We are in the home stretch of our series on Romantic Realism. Today we will be looking at the final two sorrows of love; “Im so lonely in my relationship” and “This is such hard work.”
“It’s hard to admit to feeling lonely within a relationship. The basic assumption is that no respectable person could ever feel isolated unless they were outside of a couple. Yet in truth, a high degree of loneliness is an inexorable part of being a sensitive, intelligent human. It’s a built-in feature of a complex existence, whatever our relationship status.” This is one of the bittersweet realities of being in relationship ~ that even though there is someone on whom we can rely to be there, in some moments, we will feel lonely and alone in their presence. The author goes on to say that “there are areas of what might be called metaphysical (or existential) loneliness which no other person – however well-intentioned – can properly assuage.” Near the end of his life, the German writer Goethe, who did not lack for social connection, said “no one has ever properly understood me, I have never fully understood anyone; and no one understands anyone else.” “There are – he was saying – irremovable barriers between the souls of individual people.” It is impossible to not feel lonely, and wholly normal to feel lonely, at times, within a relationship.
Do you find yourself saying that “this relationship has turned out to be too hard?” Are there the repeated arguments over the details of a shared life? Do you feel resentful that it has been such a long time since you had some spontaneous fun? Do you keep count of all the big and small ways your partner has frustrated you or let you down? It begins to feel like the difficulties are “contrary to the rules of love – and a sign that the relationship itself must be an error.” This, too, is a legacy of Romanticism, an ideology that promotes the belief that because love is a feeling, we should not have to work at it or develop it as if it were a skill. “But we might be wiser to embrace a notion that love is inherently hard, and that if it feels too hard, this is only because we don’t possess the right set of skills to cope with its arduousness. Romantic Realism proposes that relationships are not fundamentally different from any other area of human activity we must develop an expertise in.” This will require us to “learn to grasp the role of our past in our selection of partners, to forgive failure rather than merely admire strength, to determine the other’s distinctive manner of needing love, to cope with laborious, pedantic domestic issues, to acknowledge the difficulties of admitting to our needs . . . We will be ready for relationships when we accept that our chances of contentment depend on our willingness to go back to a school we were never, sadly, taught we ever really needed.”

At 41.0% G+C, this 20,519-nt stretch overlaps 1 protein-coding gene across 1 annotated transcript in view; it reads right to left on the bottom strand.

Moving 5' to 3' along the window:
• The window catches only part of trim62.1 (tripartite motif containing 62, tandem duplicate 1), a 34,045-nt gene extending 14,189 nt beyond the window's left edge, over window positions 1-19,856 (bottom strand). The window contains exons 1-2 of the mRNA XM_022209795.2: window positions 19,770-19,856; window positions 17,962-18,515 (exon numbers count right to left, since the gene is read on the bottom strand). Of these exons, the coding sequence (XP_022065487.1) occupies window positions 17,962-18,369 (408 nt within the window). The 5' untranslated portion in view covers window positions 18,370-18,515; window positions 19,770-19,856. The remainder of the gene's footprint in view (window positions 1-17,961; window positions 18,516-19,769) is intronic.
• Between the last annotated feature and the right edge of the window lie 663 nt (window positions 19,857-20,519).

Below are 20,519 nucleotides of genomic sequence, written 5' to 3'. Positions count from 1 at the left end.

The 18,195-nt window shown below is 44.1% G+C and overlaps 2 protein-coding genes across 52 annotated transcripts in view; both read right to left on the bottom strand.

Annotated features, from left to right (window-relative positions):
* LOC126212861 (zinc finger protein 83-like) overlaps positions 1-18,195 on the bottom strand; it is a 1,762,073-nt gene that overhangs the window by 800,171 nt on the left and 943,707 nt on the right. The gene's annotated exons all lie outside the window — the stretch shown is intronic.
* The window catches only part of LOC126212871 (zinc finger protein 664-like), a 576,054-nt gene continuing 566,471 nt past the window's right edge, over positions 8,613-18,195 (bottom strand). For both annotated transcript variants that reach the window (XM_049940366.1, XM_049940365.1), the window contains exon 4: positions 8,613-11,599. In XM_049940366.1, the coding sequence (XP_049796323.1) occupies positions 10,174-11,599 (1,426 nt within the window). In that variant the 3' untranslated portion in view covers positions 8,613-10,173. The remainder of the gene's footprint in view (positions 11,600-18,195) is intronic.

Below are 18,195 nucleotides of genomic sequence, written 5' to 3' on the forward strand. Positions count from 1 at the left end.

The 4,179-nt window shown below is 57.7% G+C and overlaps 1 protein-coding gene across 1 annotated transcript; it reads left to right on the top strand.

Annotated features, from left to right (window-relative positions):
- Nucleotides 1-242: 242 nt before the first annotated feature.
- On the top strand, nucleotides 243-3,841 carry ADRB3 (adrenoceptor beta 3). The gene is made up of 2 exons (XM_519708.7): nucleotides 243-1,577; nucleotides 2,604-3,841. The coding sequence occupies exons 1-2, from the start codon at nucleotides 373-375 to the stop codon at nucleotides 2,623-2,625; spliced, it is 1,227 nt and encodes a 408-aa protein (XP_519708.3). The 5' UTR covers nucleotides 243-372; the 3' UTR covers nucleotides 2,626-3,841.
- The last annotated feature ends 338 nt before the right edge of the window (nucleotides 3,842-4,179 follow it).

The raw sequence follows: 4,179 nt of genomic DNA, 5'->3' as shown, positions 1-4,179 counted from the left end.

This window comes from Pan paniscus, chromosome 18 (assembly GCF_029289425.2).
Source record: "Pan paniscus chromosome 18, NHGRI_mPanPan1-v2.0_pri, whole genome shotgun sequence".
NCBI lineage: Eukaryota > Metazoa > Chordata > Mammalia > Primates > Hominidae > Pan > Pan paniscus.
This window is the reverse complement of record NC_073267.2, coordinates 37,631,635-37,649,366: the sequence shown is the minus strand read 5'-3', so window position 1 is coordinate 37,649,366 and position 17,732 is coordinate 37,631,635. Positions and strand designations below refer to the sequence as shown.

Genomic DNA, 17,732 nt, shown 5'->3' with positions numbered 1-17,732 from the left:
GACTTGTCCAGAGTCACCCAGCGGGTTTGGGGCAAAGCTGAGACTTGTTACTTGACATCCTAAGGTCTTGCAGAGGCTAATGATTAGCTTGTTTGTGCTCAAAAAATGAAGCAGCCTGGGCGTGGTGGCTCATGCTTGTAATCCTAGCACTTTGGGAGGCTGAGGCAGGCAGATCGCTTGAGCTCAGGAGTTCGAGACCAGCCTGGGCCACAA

Until next time, peace.